Photo courtesy of ROUSH CleanTech
Propane autogas vehicles are producing fewer harmful emissions than their traditionally-fueled counterparts.

The propane-powered alternative

Oct. 19, 2020
Fleets looking to reduce emissions – and possibly vehicle maintenance – may consider switching from diesel to propane autogas.

There are now tens of thousands of propane autogas-powered commercial vehicles on the roads in North America, completing tasks such as delivering baked goods or bottled water, dropping off packages, and transporting students to school. While it may not be obvious, those propane autogas vehicles are producing fewer harmful emissions than their traditionally-fueled counterparts. And, new propane autogas engine and fuel technologies are lowering emissions even further.

Considerations when switching from diesel 

Even though today’s diesel engines are cleaner than those of years past, there are still reasons to consider alternatively-fueled vehicles such as propane autogas. Diesel engines are cleaner largely through complexity, like expensive equipment and high-maintenance systems. Without multiple additional ancillary devices, diesel engines would not be able to meet Environmental Protection Agency (EPA) emissions standards.

Propane’s low-carbon chemical properties allow it to power an engine while reducing the emissions released into the atmosphere. Engines fueled by propane autogas require less oil by volume than their diesel counterparts, and do not need additional emission fluids or extra valve adjustments. Additionally, propane vehicles follow the same regular maintenance as conventionally-fueled models. This includes recommended oil change intervals and basic maintenance like changing and inspecting spark plugs, air filters, batteries, etc.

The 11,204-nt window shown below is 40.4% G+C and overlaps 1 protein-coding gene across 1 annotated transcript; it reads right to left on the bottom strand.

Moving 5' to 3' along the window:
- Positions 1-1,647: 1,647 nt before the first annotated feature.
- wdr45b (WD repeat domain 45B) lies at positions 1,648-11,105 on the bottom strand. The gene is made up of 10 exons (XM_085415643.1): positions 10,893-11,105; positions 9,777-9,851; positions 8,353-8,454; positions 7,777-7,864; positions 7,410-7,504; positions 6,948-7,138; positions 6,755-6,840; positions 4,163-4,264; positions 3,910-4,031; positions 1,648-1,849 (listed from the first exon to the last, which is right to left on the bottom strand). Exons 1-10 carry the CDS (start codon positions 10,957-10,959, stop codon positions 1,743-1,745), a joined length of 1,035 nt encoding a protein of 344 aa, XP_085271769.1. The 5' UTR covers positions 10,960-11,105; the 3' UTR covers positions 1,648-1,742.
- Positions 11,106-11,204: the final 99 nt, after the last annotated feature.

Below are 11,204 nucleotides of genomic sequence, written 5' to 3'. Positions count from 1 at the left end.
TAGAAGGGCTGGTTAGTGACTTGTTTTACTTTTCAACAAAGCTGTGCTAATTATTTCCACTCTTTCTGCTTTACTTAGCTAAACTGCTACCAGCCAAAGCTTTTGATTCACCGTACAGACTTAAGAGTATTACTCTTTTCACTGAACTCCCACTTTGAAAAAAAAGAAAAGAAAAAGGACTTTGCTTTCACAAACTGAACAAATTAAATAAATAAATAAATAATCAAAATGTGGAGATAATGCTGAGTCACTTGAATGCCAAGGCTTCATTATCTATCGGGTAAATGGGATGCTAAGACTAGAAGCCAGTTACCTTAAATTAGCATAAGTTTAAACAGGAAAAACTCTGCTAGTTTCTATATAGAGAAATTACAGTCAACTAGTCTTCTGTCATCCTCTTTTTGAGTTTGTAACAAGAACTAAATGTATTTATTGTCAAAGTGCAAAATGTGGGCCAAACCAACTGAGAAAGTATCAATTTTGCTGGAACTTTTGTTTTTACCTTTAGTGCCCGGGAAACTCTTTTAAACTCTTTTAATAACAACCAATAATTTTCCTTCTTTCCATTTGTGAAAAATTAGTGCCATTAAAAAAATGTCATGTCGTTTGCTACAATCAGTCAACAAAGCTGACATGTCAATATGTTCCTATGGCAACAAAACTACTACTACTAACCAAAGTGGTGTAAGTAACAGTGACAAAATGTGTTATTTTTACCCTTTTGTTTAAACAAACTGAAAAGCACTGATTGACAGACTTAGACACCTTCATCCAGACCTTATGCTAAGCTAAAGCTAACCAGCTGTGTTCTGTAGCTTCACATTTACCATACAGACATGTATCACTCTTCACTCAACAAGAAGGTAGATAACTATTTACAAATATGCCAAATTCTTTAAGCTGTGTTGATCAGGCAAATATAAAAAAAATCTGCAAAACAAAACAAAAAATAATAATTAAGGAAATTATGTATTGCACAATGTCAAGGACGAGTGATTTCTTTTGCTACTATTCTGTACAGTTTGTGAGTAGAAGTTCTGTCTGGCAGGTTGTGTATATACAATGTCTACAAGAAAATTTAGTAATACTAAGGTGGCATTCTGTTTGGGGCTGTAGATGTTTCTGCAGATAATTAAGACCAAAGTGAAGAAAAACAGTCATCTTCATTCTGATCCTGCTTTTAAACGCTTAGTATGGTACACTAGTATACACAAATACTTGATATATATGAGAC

Since preventive maintenance recommendations are similar to that of diesel engines and there are fewer aftertreatment considerations, this could mean reduced overall maintenance for a fleet using propane autogas vehicles. 

Environmental and health factors 

Propane is a clean-burning, low-carbon fuel with three parts carbon and eight parts hydrogen. It is non-toxic and poses no harm to groundwater or soil. When compared to diesel and gasoline vehicles, vehicles fueled by propane autogas emit fewer greenhouse gases and total hydrocarbon emissions, and virtually eliminate particulate matter.

Propane autogas is also naturally lower in nitrogen oxides (NOx), emissions which are federally regulated due to their negative impact on human health and the environment. They can trigger health problems such as asthma, bronchitis, and other respiratory issues, and environmental problems such as acid rain and deteriorated water quality. According to a University of California Riverside study, diesel-fueled medium and heavy duty vehicles are the number one source of NOx emissions in almost every single metropolitan region in the U.S. 

Propane autogas trucks reduce drivers’ exposure to the harmful particulate matter in diesel exhaust, which is known to aggravate asthma and is identified as a carcinogen by the World Health Organization. Engine noise is also reduced in propane autogas vehicles, allowing drivers to focus more on the road ahead.  

To encourage manufacturers to be even more environmentally friendly, the California Air Resources Board (CARB) established optional low-NOx standards below the EPA’s 0.2 grams per brake horsepower hour (g/bhp-hr) standard.